Report: District has ‘reasonable’ class sizes; students did ‘OK’ on state tests
JOHNSTOWN — A draft report released last Monday by a Greater Johnstown School District consulting firm covered various aspects of the school system’s facilities, curriculum and finances.
Among its findings, the report found the Johnstown district has “very reasonable” class sizes at the elementary level, students did “okay” on state tests, and fringe benefits add about 50 percent of the district’s overall salary costs.
A draft final version of the School Facilities Use Study done by Syracuse-based education consultants Castallo and Silky LLC was released to the Long Range Planning Committee Monday night at Johnstown High School.
One of its main recommendations was to close Glebe Street Elementary School, effective with the 2020-21 school year, and move sixth grade from Warren Street Elementary School to Knox Junior High School, so there is a grades 6 through 8 program there. Enrollment has declined at Glebe Street by 12 percent the past five years.
Consultant Bill Silky took the committee through over 30 findings that the report unearthed to shed light on the current status of the district.
“You have challenges facing you as a district,” Silky said. “Your community has probably been undertaxed in recent years.”
The stated purpose of the study — the final version which will be reviewed Sept. 17 by the full Board of Education — was stated this way framed by two questions: “Are there more efficient and effective options for organizing the district’s grades and schools to ensure a quality education for students while being fiscally responsible to the taxpayers? If so, what are these options?”
The report indicated the Johnstown school district’s enrollment declined from 1,714 students in the 2013-14 school year to 1,575 this past 2018-19 school year, for an 8.1 percent drop. The report said most of the drop was on the secondary level.
In 1994-95, the district had 2,264 students.
“The conclusion we reached is the district has experienced declining enrollment and will continue to experience declines,” Silky said.
By 2025-26, the district is expected to be down to slightly less than 1,500 students, with the drop mostly on the elementary level.
District residents electing to home-school their children has remained “constant” at 30 to 40 annually the past five years, the report said.
“We really don’t see that as a factor that would alter the enrollment projections,” Silky said.
But the report did say the number of Johnstown resident students that attend school elsewhere has been increasing over the past four years, and in 2018-19 there were 25 students who did so.
The report notes Fulton County’s census declined from 55,489 in 2007 to 53,827 in 2017.
“This is not unusual in upstate New York, especially in rural communities,” Silky said.
Silky said the report also analyzed class sizes in the Johnstown school district. The report found that in 2018-19, the elementary schools have reasonable class size averages (Pleasant Avenue — 19.7, Glebe Street — 20, Warren St. — 22.3) and because the district has “adopted a grade center model, there is a good balance of class sizes at each grade level.”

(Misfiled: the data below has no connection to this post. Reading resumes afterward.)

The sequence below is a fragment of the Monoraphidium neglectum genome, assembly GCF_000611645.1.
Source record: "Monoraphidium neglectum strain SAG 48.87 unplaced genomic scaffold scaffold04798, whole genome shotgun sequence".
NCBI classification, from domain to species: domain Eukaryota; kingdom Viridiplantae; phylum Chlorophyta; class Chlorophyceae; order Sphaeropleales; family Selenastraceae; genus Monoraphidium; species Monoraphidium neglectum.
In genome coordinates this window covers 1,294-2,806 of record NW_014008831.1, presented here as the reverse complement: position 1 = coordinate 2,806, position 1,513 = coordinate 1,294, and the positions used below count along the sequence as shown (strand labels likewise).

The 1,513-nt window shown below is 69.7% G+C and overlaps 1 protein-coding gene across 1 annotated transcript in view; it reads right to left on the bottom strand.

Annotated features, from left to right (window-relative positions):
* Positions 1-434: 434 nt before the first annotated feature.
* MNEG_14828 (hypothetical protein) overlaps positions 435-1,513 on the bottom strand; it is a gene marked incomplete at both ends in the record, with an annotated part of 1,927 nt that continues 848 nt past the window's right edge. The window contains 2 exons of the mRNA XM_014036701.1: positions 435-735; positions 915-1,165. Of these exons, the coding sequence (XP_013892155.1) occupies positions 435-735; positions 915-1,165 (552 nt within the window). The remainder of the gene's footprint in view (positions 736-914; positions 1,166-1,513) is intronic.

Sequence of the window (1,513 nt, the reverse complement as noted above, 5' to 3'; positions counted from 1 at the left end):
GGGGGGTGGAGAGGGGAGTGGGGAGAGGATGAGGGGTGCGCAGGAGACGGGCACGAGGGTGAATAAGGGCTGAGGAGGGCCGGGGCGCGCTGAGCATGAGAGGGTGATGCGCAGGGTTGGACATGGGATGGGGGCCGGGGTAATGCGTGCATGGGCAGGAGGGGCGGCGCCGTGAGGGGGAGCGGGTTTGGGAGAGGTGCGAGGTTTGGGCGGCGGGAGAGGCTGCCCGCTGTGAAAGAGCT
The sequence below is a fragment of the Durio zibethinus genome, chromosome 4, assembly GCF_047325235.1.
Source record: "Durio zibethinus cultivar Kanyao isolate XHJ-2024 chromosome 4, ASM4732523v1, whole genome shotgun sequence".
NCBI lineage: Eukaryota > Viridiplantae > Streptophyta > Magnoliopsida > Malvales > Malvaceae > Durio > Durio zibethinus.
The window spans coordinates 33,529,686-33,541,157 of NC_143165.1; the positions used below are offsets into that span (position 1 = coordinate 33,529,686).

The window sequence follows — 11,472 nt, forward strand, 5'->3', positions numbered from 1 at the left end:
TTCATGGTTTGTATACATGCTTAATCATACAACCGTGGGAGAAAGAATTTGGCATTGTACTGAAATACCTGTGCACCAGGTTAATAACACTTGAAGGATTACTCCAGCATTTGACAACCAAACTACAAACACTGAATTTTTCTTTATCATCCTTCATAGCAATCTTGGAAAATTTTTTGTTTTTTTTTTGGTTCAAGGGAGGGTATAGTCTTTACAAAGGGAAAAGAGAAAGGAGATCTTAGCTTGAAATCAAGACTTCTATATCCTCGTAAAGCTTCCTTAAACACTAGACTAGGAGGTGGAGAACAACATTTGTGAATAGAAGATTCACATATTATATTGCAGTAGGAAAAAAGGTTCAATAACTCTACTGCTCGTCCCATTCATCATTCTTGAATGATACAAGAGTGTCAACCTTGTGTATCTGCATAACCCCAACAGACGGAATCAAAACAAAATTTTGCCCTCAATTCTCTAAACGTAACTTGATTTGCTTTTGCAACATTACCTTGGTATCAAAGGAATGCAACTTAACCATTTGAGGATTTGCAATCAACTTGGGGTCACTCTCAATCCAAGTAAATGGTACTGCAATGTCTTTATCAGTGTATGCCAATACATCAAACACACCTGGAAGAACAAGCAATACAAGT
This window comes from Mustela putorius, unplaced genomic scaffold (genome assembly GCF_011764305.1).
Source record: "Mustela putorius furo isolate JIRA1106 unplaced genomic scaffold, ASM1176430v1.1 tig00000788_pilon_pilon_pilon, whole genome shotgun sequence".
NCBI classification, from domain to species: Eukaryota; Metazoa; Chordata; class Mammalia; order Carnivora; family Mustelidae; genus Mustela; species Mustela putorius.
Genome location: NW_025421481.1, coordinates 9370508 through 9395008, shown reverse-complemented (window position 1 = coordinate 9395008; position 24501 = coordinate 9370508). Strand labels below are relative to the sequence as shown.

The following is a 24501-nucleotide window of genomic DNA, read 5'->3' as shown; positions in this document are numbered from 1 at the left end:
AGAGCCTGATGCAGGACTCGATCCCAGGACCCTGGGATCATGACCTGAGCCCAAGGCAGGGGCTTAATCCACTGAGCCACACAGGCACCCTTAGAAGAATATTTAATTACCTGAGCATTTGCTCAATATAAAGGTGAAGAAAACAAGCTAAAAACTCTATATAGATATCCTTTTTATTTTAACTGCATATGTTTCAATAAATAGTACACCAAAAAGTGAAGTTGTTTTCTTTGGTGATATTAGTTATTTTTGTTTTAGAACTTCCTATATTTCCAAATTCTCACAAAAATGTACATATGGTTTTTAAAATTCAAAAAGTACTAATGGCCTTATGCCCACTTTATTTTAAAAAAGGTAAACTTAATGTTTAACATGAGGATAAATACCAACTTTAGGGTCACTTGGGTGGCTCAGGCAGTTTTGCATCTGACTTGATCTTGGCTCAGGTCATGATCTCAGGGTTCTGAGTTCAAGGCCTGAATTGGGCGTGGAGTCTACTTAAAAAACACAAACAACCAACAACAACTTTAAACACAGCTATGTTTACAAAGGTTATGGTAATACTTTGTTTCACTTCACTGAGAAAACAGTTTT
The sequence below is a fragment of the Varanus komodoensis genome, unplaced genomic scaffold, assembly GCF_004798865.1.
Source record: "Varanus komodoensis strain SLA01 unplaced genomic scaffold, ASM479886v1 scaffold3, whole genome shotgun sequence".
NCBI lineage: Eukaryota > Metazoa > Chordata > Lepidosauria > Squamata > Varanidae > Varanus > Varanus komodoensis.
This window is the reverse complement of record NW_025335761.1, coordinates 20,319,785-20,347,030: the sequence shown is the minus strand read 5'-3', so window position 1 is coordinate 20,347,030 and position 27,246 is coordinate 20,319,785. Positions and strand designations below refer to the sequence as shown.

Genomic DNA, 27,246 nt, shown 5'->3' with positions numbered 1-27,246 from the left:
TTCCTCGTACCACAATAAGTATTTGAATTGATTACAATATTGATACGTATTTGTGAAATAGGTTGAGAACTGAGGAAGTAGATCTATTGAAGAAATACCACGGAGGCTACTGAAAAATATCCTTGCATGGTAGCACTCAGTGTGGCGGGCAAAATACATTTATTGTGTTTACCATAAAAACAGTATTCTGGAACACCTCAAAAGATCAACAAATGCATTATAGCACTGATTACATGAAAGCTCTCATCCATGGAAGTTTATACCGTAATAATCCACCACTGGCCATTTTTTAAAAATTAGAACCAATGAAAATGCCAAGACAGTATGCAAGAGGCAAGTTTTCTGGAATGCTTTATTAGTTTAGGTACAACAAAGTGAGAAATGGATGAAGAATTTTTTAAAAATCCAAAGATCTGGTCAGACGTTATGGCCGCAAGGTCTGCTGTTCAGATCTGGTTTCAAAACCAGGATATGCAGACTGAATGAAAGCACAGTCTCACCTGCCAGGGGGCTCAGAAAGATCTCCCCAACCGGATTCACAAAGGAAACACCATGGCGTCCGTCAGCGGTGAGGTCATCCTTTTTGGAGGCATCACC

“You have very reasonable class sizes at the elementary level,” Silky said.
On New York state grades 3 through 8 tests, the report said Johnstown students typically score about as well as average Fulton County students in English/language arts and mathematics, but lower than the state as a whole.
“Your kids did okay,” Silky said.
Positive key findings in the report included class sizes at Knox Junior High School and Johnstown High School being “strong.” An extensive number of interscholastic athletic opportunities are “available” to Johnstown students, the report said. There is an abundance of space in Johnstown school buildings.
Prior to the most recent capital project, a 2015 Building Condition Survey identified about $38 million worth of work to consider, and most of the work was accomplished, the report said.
“Basically, your buildings are in pretty good shape,” Silky said.
On the personnel side, fringe benefits add approximately 50 percent to the cost of salaries –something Silky referred to as a “hefty amount.”
“Staff reductions are the only way to achieve significant savings in school districts,” the report stated. “A combination of involuntary reductions and attrition might be considered for Johnstown given its current fiscal challenges,” the report said.
The report added that use of assigned fund balance to support the district spending plan has decreased in recent years. During the past five years, unassigned fund balance has been maintained at a level at or slightly above statutory limits.
Johnstown school district has about $17.1 million in local share of debt service — after estimated building aid –on its current borrowing through 2033-34.
The report said audits done on the district’s findings are good. External auditors rendered an unqualified opinion in the most recent audit report, which is the best finding.
On the other hand, district expenditures are projected to increase at a greater rate than revenues over the next five years.
Michael Anich covers Johnstown and Fulton County news. He can be reached at firstname.lastname@example.org.